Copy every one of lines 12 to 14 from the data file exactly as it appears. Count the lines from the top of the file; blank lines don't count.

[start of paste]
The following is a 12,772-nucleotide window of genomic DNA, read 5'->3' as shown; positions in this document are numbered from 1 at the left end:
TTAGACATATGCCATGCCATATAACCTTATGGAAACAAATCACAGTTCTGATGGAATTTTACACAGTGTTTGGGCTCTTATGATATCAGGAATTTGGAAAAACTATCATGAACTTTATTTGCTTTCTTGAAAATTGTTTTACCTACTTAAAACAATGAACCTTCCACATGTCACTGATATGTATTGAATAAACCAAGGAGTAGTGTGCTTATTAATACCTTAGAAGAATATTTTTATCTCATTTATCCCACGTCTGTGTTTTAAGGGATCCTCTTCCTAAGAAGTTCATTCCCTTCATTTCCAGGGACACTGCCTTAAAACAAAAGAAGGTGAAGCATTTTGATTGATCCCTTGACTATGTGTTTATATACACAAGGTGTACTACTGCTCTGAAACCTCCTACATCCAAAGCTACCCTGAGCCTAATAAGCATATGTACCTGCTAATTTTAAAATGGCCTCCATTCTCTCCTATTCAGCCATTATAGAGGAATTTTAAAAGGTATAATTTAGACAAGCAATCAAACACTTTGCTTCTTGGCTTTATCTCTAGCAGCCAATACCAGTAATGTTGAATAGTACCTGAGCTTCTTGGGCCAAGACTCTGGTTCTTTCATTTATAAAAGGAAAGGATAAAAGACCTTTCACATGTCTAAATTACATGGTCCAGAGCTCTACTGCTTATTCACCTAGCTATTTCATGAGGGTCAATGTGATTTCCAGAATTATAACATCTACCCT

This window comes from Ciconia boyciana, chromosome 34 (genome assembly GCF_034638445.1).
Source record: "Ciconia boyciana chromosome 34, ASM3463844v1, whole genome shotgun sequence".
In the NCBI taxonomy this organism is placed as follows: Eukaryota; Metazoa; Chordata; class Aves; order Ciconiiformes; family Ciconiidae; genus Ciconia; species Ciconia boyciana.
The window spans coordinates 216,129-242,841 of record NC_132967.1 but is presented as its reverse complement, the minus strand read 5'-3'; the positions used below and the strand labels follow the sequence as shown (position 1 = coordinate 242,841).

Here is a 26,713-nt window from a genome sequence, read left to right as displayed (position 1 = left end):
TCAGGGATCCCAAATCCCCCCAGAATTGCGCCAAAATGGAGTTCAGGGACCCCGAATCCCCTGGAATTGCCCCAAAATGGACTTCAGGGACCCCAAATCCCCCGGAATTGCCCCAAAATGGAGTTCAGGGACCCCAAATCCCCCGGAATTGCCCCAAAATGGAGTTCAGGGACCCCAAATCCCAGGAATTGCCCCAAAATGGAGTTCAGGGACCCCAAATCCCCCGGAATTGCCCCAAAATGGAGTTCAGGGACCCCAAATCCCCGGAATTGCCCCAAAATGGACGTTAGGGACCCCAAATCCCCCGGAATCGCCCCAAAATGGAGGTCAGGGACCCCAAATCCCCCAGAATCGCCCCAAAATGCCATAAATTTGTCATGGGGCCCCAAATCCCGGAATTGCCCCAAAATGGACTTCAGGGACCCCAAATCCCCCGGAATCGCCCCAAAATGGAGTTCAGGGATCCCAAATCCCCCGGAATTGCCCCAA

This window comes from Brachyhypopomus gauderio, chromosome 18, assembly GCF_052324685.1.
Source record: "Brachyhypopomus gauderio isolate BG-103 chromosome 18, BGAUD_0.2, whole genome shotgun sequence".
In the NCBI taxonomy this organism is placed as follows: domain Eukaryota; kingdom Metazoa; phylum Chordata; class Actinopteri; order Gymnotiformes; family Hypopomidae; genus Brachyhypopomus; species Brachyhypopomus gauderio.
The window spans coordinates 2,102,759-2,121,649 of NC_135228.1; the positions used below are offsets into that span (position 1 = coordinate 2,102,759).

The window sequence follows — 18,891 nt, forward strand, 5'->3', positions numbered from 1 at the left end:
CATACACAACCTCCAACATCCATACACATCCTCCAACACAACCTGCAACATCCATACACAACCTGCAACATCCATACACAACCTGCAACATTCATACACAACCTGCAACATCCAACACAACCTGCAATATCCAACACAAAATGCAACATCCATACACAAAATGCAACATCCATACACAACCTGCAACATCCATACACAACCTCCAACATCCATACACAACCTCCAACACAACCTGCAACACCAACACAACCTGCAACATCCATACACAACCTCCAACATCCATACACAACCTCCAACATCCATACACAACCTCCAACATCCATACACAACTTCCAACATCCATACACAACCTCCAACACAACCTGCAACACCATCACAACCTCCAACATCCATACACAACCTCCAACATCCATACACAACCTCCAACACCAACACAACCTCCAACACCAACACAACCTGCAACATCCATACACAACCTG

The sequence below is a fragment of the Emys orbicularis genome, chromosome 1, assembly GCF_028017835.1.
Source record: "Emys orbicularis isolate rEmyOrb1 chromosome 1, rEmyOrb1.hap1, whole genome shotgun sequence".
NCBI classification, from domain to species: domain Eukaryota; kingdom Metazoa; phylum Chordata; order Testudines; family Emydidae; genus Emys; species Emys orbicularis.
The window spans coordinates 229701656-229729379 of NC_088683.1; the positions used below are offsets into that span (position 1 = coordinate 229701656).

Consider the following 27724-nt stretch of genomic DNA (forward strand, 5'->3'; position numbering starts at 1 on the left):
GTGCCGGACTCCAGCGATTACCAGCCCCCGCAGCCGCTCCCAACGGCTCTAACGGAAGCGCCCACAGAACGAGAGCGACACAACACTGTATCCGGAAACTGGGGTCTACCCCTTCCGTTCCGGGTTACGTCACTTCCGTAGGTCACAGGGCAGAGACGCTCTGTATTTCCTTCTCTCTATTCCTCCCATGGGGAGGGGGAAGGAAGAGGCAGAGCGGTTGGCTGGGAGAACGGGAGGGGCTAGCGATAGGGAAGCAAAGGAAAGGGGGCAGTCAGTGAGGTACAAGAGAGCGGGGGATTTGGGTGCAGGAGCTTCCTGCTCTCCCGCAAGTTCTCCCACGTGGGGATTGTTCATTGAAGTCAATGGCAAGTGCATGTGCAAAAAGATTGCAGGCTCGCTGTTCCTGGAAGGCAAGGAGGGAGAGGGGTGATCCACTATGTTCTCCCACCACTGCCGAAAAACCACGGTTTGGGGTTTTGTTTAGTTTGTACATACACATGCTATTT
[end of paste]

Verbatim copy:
The window spans coordinates 2,102,759-2,121,649 of NC_135228.1; the positions used below are offsets into that span (position 1 = coordinate 2,102,759).

The window sequence follows — 18,891 nt, forward strand, 5'->3', positions numbered from 1 at the left end:
CATACACAACCTCCAACATCCATACACATCCTCCAACACAACCTGCAACATCCATACACAACCTGCAACATCCATACACAACCTGCAACATTCATACACAACCTGCAACATCCAACACAACCTGCAATATCCAACACAAAATGCAACATCCATACACAAAATGCAACATCCATACACAACCTGCAACATCCATACACAACCTCCAACATCCATACACAACCTCCAACACAACCTGCAACACCAACACAACCTGCAACATCCATACACAACCTCCAACATCCATACACAACCTCCAACATCCATACACAACCTCCAACATCCATACACAACTTCCAACATCCATACACAACCTCCAACACAACCTGCAACACCATCACAACCTCCAACATCCATACACAACCTCCAACATCCATACACAACCTCCAACACCAACACAACCTCCAACACCAACACAACCTGCAACATCCATACACAACCTG